GlaxoSmithKline launches push to end concerns about drug costs

RESEARCH TRIANGLE PARK, NC: Pharmaceutical giant GlaxoSmithKline has undertaken a critical marketing campaign - not for a new product, but for its reputation.

RESEARCH TRIANGLE PARK, NC: Pharmaceutical giant GlaxoSmithKline has undertaken a critical marketing campaign - not for a new product, but for its reputation.

The company has started working on a media relations campaign to address criticisms about the high cost of brand-name drugs.

The initiative is being led not by the PR department, but by a separate reputation committee established in April.

"We've got to be visible, and we've got to talk to the press," said Michael Pucci, VP of external advocacy. He added that Glaxo must "take on our critics, and stand up and have it out."

The current media relations effort comes out of grassroots work Pucci initiated just over one year ago.

"The PR group is largely reacting to the press and issues that are thrown in our way," he said. "These [grassroots] initiatives are designed to take the message out into the community."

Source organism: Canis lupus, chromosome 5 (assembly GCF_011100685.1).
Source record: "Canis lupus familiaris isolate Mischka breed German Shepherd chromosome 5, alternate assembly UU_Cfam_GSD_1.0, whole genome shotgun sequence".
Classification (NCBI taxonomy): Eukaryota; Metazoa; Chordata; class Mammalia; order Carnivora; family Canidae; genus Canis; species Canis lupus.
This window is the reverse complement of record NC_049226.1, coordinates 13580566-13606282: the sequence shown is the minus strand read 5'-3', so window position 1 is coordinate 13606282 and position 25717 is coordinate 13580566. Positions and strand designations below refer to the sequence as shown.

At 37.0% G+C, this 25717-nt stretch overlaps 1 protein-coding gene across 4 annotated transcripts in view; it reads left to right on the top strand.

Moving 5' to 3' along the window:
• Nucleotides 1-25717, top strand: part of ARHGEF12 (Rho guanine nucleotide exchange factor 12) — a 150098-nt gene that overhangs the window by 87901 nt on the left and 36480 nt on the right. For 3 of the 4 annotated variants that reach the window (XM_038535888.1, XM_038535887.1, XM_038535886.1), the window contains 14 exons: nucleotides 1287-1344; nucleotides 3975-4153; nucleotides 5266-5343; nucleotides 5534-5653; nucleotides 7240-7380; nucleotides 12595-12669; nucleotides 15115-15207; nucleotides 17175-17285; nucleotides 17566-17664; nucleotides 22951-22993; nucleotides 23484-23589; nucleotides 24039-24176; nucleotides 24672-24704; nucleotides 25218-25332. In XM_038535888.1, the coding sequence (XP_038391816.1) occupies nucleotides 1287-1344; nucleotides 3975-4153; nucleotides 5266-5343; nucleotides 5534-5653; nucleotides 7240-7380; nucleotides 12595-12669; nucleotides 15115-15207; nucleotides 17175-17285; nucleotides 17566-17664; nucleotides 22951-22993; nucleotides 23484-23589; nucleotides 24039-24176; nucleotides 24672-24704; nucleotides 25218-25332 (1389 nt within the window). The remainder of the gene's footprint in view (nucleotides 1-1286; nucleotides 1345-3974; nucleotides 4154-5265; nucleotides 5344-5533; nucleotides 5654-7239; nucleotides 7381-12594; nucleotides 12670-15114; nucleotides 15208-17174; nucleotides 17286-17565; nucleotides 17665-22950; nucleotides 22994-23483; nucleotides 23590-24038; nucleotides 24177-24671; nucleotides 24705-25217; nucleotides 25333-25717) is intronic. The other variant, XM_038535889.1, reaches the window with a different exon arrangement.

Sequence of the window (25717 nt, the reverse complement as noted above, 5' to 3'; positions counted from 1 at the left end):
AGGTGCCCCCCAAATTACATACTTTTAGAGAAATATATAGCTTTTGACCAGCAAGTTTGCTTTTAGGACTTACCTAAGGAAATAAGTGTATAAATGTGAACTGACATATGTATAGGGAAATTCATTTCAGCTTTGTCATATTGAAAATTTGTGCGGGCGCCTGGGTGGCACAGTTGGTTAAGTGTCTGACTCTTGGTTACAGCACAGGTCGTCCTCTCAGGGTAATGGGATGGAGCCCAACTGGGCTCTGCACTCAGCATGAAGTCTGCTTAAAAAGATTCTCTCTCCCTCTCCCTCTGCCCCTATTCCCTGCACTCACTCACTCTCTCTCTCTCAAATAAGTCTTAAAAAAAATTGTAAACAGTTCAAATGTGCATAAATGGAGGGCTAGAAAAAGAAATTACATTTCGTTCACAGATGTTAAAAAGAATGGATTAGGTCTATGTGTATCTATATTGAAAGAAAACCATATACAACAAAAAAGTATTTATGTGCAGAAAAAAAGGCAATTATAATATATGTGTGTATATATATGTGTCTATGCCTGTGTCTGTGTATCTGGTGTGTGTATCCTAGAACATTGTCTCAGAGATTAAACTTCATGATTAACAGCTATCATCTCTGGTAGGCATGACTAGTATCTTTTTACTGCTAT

Last year, for instance, Glaxo trained its 9,000 sales reps to give presentations in front of community groups where they live and work.

Pucci said that the company's message will focus on the reason drugs cost as much as they do - and link the cost of today's drugs to the future research those profits will fund.

The urgency of the situation crystallized two months ago, when a Harris Interactive poll showed that only 44% of respondents said that the pharmaceutical industry is doing a good job.

"It's a wake-up call," Pucci said. "That means, if the poll is correct, that an attorney could select any jury" and win a case against the industry.

The reputation committee already had initiated an advertising campaign last March.

Other companies also have taken steps to address criticism surrounding the cost of drugs. Pfizer last month unveiled an initiative offering deep discounts to the uninsured.

Pucci noted that Glaxo has a long tradition of providing free drugs to low-income Americans, but the company needs to better highlight those programs.

"Pfizer has been doing a better job of taking that message to the public," he said. "We've got to demonstrate that we care."

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